A University of California Davis study shows that small serving of the fruit increased protective pigments in the eye.
A team of investigators from the University of California Davis conducted a small, randomly assigned trial that found regularly eating a small serving of dried goji berries may help prevent or delay the development of age-related macular degeneration (AMD) in healthy middle-aged people.
AMD is the leading cause of vision loss in older people, and is estimated to affect more than 11 million in the United States and 170 million globally.
“AMD affects your central field of vision and can affect your ability to read or recognize faces,” said Glenn Yiu, MD, PhD, a co-author of the study1 and an associate professor in the Department of Ophthalmology and Vision Services.
According to a university news release, the investigators found that 13 healthy participants aged 45 to 65 who consumed 28 grams (about one ounce, or a handful) of goji berries 5 times a week for 90 days increased the density of protective pigments in their eyes. In contrast, 14 study participants who consumed a commercial supplement for eye health over the same period did not show an increase.
Investigators noted that the pigments that increased in the group that ate goji berries, lutein and zeaxanthin, filter out harmful blue light and provide antioxidant protection. Both help to protect the eyes during aging, according to the release
“The higher the lutein and zeaxanthin in your retina, the more protection you have. Our study found that even in normal healthy eyes, these optical pigments can be increased with a small daily serving of goji berries,” Li explained.
Goji berries are the fruit of Lycium chinense and Lycium barbarum, two species of shrubby bushes found in northwest China. The dried berries are a common ingredient in Chinese soups and are popular as herbal tea. They are similar to raisins and eaten as a snack.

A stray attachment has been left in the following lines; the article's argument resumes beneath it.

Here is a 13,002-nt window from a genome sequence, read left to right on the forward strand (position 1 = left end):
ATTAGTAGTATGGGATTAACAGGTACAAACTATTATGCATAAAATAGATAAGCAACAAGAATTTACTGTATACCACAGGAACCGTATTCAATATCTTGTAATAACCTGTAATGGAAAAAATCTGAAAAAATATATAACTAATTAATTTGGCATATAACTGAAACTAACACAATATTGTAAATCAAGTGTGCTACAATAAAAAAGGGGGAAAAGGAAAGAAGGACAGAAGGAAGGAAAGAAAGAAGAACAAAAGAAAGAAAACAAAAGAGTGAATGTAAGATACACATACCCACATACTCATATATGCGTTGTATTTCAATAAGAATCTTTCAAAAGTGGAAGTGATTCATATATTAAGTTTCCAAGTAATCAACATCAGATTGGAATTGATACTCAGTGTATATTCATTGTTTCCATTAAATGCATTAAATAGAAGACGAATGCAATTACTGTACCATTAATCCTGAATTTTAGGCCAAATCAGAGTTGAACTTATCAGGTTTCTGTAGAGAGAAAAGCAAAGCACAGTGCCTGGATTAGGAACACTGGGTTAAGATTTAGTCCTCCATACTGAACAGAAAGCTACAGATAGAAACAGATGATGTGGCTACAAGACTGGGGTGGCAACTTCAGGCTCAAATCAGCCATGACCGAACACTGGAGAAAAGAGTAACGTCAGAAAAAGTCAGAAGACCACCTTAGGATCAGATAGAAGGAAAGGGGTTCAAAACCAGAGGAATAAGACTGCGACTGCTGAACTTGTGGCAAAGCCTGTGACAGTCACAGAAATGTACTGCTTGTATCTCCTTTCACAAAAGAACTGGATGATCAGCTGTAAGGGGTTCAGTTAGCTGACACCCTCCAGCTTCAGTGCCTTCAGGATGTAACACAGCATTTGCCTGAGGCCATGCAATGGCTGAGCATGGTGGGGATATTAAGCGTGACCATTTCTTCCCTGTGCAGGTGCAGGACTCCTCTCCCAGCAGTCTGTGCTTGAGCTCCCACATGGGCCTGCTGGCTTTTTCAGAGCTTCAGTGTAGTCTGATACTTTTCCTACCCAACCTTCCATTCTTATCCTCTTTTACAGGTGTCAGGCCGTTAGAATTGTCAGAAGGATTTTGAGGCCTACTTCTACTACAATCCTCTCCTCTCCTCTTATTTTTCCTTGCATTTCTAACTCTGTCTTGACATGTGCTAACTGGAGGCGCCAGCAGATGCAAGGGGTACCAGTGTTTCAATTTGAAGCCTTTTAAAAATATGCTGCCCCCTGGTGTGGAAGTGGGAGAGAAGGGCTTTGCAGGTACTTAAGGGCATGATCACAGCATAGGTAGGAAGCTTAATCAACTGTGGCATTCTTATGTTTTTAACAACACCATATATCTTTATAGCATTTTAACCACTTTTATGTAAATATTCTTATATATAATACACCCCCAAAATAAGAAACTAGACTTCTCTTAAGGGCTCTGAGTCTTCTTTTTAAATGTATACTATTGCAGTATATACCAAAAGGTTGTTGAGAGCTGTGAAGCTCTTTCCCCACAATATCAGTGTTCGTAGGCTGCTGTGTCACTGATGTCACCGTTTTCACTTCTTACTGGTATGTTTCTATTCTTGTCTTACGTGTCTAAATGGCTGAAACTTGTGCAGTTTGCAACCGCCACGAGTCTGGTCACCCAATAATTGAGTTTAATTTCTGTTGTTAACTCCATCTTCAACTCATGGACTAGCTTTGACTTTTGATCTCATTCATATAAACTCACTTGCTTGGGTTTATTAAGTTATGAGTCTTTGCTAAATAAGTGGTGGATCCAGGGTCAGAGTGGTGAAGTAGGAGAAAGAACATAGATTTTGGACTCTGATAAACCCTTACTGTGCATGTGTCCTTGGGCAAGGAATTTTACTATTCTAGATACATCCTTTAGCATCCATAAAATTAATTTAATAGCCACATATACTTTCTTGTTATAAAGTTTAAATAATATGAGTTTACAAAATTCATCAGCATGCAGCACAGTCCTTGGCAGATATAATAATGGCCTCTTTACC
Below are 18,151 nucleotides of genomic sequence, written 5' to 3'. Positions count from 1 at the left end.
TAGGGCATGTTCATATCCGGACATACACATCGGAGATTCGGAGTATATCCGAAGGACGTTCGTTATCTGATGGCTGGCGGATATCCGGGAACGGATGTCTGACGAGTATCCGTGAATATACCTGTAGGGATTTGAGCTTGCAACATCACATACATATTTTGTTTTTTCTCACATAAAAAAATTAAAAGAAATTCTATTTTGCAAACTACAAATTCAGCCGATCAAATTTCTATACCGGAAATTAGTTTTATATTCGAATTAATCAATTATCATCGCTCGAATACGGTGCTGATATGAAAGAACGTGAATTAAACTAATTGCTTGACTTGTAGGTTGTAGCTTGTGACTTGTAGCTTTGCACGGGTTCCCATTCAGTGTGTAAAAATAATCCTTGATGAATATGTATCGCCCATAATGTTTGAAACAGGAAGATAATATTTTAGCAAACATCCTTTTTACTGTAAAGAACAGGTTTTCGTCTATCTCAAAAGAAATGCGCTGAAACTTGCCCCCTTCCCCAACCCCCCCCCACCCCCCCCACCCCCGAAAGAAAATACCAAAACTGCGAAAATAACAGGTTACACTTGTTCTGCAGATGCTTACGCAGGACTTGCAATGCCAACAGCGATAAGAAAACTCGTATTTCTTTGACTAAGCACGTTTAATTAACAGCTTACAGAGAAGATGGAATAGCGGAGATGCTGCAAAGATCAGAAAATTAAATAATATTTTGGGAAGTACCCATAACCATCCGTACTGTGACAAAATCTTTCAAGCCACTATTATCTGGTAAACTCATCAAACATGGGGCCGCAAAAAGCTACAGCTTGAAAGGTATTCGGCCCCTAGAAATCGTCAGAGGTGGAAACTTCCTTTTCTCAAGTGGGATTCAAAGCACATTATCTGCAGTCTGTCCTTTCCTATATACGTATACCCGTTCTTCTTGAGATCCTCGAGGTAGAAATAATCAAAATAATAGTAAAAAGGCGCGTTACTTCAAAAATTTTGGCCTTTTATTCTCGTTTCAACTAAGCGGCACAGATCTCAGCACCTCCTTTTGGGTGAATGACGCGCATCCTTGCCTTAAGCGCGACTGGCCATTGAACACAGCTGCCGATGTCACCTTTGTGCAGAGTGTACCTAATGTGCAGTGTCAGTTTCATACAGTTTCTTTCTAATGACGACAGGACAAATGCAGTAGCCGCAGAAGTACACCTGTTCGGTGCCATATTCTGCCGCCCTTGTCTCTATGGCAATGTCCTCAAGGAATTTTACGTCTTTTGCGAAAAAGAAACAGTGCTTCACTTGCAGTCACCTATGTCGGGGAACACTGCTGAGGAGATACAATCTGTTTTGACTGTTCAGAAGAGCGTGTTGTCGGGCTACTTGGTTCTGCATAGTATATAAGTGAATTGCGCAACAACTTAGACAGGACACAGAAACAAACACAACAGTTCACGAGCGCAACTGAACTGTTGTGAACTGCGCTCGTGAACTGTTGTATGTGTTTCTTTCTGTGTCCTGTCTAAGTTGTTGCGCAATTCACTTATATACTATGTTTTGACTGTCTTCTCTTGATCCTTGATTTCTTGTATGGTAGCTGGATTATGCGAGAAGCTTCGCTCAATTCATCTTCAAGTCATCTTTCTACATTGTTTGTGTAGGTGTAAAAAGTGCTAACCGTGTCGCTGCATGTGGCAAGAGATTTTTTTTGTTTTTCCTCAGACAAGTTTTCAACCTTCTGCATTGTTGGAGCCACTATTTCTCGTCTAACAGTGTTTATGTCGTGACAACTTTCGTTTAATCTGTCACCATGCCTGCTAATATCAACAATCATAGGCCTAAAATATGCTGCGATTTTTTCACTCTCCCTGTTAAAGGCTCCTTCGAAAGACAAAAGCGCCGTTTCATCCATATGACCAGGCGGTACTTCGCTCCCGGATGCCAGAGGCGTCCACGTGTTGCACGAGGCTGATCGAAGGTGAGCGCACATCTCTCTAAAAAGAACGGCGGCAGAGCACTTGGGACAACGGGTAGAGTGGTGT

The investigators noted that in Chinese medicine, goji berries are said to have “eye brightening” qualities. Li grew up in northern China and became curious whether there were any physiological properties to “eye brightening.”
“Many types of eye diseases exist, so it is not clear which disease ‘eye brightening’ is targeting,” Li said in the statement.
She researched the bioactive compounds in goji berries and found they contain high quantities of lutein and zeaxanthin, which are known to reduce the risk of eye diseases related to AMD. The form of zeaxanthin in goji berries is also a highly bioavailable form, according to Li, meaning it is readily absorbed in the digestive system so the body can use it.
According to the university release, the current treatment for intermediate stages of AMD uses special dietary supplements, called AREDS, that contain vitamins C, E, zinc, copper and lutein and zeaxanthin. No known therapy has yet been shown to impact early stages of AMD.
The cause of AMD is complex and multifactorial, according to Yiu, and involves a mix of genetic risks, age-associated changes, and environmental factors like smoking, diet and sun exposure. Early stages of AMD do not have symptoms; however, physicians can detect AMD and other eye problems during a regular comprehensive eye exam.
“Our study shows goji berries, which are a natural food source, can improve macular pigments of healthy participants beyond taking high-dose nutritional supplements,” Yiu concluded in the statement. “The next step for our research will be to examine goji berries in patients with early-stage AMD.”
Although the results are promising, the researchers note that the study size was small and more research will be needed.